If you will kindly look a bit more carefully at what had been claimed in the above, you may (or may not) observe that the argument presented was that we do not know "HOW" a child learns.
Trust me, RH, you do NOT know "how" a child learns. (If you believe you do, perhaps a major paper or book would be in order).
And perhaps you might like to apply some 'intuition, instinct and habits of mind' to the minor issue of at least arguing specifically on issues raised and not on those not raised. > > Now, the answer to your riddle, by means of an > analogy that you might understand... > > You have heard the line "If a tree falls in the > forest and no one is there to hear it, does it make a > sound?" This is a play on the semantics of sound and > the sense of sound. > > Logic is the sense of sound. > Mathematics is the sound. > > But mathematics isn't the only sound. > I have indeed heard the line about a tree falling in a forest and whether it makes a sound when no one is there to hear it fall. I have long enjoyed the saying - and still do find it very well worth contemplating (and exploring).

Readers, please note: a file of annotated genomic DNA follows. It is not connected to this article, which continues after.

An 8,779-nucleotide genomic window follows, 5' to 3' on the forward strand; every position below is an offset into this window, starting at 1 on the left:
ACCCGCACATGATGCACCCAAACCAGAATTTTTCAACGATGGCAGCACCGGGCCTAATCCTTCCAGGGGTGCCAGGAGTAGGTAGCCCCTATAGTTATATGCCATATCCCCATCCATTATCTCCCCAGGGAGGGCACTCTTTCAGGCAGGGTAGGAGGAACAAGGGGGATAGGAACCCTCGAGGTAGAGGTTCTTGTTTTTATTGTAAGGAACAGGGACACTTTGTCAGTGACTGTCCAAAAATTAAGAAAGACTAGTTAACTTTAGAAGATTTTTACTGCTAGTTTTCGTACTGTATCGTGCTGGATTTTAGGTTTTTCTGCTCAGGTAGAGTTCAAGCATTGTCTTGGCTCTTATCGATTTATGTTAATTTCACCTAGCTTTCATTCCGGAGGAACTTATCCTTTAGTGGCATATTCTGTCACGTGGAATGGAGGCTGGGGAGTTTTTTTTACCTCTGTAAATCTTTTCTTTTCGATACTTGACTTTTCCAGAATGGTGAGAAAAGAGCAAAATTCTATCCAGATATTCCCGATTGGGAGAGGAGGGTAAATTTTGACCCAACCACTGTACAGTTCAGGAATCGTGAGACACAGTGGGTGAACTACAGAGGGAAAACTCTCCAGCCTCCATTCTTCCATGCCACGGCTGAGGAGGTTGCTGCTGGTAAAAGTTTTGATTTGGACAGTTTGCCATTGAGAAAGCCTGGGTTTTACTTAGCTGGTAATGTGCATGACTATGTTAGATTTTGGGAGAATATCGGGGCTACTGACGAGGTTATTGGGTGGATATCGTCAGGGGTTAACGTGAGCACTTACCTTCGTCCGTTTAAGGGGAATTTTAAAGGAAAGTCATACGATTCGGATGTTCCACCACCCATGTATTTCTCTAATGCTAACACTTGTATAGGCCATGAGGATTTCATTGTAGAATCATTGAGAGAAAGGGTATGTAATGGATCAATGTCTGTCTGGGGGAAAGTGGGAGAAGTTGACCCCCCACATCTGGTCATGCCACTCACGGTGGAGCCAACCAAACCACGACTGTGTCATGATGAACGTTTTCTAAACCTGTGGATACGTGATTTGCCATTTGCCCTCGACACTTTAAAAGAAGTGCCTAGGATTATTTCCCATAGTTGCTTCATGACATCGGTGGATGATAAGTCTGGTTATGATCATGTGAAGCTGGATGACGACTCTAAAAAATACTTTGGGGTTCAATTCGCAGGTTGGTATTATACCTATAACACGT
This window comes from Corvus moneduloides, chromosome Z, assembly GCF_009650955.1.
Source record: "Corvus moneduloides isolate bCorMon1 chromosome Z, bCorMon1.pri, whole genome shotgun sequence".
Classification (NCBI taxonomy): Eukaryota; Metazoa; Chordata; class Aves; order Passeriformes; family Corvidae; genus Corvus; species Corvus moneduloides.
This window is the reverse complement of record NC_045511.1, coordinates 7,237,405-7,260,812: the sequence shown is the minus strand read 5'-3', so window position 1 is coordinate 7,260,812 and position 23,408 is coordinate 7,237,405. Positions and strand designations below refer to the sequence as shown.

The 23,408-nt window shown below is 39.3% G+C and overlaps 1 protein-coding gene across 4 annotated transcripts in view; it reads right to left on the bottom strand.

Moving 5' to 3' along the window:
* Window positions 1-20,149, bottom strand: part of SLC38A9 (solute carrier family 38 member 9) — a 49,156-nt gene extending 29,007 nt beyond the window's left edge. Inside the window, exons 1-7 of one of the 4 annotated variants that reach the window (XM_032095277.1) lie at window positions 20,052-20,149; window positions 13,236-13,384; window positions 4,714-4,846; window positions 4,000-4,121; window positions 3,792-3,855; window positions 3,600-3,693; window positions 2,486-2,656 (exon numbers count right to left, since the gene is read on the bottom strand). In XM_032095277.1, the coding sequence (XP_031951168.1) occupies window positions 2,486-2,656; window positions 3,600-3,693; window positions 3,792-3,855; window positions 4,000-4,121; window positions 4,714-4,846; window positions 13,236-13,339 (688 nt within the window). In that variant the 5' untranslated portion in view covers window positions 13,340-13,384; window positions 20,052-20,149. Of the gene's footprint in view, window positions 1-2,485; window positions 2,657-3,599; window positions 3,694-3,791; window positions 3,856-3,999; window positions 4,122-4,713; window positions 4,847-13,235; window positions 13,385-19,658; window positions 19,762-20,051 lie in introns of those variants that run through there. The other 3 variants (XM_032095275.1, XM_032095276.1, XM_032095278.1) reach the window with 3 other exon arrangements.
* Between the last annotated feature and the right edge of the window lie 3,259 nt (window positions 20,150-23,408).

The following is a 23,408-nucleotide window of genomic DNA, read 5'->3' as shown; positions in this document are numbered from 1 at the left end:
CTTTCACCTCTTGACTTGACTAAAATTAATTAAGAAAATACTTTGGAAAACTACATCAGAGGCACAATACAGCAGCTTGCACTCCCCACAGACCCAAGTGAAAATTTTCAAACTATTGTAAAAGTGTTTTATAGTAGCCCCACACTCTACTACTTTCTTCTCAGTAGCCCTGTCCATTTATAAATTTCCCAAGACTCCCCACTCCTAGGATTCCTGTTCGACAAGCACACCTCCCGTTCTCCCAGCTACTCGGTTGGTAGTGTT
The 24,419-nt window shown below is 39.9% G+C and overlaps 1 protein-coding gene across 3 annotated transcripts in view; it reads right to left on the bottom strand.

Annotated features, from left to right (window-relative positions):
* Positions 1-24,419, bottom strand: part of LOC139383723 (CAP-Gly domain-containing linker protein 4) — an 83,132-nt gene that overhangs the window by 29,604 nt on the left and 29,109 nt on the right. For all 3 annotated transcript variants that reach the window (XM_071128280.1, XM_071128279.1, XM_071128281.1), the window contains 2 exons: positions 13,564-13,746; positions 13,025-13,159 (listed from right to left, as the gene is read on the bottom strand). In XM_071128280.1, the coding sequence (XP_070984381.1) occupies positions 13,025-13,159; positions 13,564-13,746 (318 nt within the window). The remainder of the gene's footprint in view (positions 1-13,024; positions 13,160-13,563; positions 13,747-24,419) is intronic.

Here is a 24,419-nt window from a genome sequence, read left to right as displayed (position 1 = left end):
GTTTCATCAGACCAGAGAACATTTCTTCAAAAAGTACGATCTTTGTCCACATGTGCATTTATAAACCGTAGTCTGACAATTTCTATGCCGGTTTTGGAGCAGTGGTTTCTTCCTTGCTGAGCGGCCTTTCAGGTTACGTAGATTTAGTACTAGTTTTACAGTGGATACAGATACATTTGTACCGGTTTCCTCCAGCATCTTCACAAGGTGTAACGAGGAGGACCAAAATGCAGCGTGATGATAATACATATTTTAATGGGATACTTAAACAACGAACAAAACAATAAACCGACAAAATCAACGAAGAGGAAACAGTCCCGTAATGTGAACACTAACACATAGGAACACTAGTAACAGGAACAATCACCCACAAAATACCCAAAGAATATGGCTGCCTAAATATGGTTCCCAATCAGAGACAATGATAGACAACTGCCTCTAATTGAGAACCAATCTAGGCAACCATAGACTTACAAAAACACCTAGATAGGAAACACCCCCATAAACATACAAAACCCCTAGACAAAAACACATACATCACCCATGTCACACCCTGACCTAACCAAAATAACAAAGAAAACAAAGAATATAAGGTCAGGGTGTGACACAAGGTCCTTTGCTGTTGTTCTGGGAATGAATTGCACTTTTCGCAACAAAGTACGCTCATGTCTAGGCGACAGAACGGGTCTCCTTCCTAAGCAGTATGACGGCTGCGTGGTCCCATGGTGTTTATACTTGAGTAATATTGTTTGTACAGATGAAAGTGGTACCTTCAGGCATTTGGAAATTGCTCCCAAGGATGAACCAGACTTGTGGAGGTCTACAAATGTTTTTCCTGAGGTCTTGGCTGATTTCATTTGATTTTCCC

Thank you for enlightening me that it is "a play on the semantics of sound and the sense of sound". (I had always believed it was an expression of something rather deeper, but thank you anyway).
But I'm afraid I don't 'get' your analogy at all, alas. I ask the question:
"When an analogy is drawn, and no one 'gets it', does the analogy actually exist?"
I'm not here claiming that NO ONE 'gets' your analogy - just that I don't.
Sorry about that: I guess you should just put me into the category of "not-gets" in your brave new world.